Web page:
How much of the cost of transit can be seen as a public good? Additionally, how much would you be willing to pay for limitless transit access?
In this blog, Philip Greenspun floats the idea of a complete subsidy for users of mass transit. Reduced road wear and congestion, reduced auto emissions, increased mobility, increased transit utilization, the lists of positives are many. But what of the costs?
I'm a long-time resident of Chicago, and along with the political scandals of recent repute, our fair city and state have a hard time running our public transportation systems without politicization. Fare increases have come with increasing regularity, and state funding comes with increasing numbers of strings attached. Capital projects are hard to come by for the Chicago Transit Authority, even when the changing geography of the city screams out for better connections (Circle Line). This only adds to the malaise of the citizens, and that leaves these significant upgrades without a core constituency.
That was a whole paragraph without an answer to the costs. So here's a wag:
In 2008, the CTA ran up annual operating expenses of nearly $1.2 Billion (or $1.6 Billion when asset depreciation was factored in). The CTA generated just over $500 Million in operating revenue for the same period, Leaving a hole of close to $750 Million that city, state and regional governments had to fill. With 2.1 million Chicago residents above the age of 18, the average annual fare collected per capita was about $230. Currently, a 30-day CTA pass is $86. A one-way cash fare is $2.25, and there are various discounts for special populations. Adult residents over the age of 65 ride for free, as do active duty and disabled military personnel.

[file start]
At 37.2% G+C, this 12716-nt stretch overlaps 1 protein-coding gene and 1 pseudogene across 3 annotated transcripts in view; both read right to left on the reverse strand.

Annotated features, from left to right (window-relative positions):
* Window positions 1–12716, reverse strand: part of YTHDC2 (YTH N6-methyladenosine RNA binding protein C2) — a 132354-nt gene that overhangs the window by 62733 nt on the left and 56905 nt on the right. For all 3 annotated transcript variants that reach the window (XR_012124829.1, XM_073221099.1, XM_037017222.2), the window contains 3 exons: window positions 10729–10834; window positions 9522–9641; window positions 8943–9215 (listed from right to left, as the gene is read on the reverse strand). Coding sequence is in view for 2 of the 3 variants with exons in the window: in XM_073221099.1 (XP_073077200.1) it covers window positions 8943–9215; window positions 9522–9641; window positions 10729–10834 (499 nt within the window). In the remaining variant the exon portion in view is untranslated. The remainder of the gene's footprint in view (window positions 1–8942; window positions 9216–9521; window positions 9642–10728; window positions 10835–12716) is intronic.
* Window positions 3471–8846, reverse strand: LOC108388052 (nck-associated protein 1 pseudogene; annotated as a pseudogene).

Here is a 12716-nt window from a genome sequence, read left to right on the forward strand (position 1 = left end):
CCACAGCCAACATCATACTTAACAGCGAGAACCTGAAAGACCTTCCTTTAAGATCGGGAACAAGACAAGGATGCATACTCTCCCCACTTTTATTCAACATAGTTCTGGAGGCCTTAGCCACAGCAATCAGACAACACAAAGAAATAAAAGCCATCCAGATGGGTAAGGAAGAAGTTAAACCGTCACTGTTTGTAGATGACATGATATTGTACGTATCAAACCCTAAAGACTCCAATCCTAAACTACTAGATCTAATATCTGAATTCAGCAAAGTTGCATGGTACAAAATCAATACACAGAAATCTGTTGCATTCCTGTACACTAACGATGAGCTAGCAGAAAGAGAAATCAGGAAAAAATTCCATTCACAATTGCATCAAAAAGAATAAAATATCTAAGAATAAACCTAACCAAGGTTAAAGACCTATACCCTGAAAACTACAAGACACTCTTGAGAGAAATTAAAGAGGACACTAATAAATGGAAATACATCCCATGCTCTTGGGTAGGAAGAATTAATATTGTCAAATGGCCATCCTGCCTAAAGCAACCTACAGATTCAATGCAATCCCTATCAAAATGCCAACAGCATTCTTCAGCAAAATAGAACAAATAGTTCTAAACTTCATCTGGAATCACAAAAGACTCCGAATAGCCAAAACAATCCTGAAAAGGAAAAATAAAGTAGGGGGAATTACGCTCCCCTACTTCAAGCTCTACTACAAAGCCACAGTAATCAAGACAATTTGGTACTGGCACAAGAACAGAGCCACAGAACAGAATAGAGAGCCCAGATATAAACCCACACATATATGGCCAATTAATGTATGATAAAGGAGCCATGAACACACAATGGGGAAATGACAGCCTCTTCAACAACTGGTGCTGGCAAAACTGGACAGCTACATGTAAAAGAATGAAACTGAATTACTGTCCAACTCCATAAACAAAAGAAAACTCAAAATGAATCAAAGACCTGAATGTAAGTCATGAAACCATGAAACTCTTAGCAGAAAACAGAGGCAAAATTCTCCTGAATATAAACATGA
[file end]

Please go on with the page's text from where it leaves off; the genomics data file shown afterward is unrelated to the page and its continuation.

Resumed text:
I'd guess there's a significantly smaller group that pays significantly higher than this average (12 months*$86/month = $1032, after all), and that there's a decently sized group that does not use CTA at all. I can't find any numbers that attempt to break this down, though with electronic fare cards there should be some means of getting an estimate of this info.
At a price of "free", I assume ridership would rise significantly both in terms of number of trips overall, as well as individuals using the transit system. Operating expenses would increase if service grew to meet the demand, but they could remain flat if an increase in crowding. And there could be a CapEx reduction and some labor decreases as well when you remove the need for fare collection.
But is there a price that could increase ridership and keep revenue where it is? CTA figures show that $220 Million of fare revenue comes from passes. Since they don't really give a break across the non-discount passes, That comes out to an equivalent of 213,000 year-long full price pass riders at a cost of $1032/year. Let's say you bring down the cost of the monthly pass to $40/month, or $360/year. You'd maintain the 213,000 pass passengers for a total of $77-102 Million. You'd probably bring over a decent number of individual fare purchasers into the pass system, since $40 / month is the equivalent of ~18 full fare rides (that's less than two weeks' worth of commuting). I wouldn't be surprised if pass revenue stayed flat-ish, though at the expense of farebox money.
How to make up the rest? If you kept single use fares significantly higher than the price per ride of the pass, it would strongly encourage even marginal riders to go for the pass. Offering further discounts only based on means-testing would be another way to recoup lost revenue. Pulling in cash at the beginning of a user's "year" would allow for modest investment returns on that money. And here's one from left-field: Pull some cash from the McPier tourist taxes and airport fees, and give those tourists a "free" pass on all the city's transit.
None of this touches on the externalities of transit, and whether those can be used as justification for greater subsidies from general funds. I'll try to come back to that at a later date.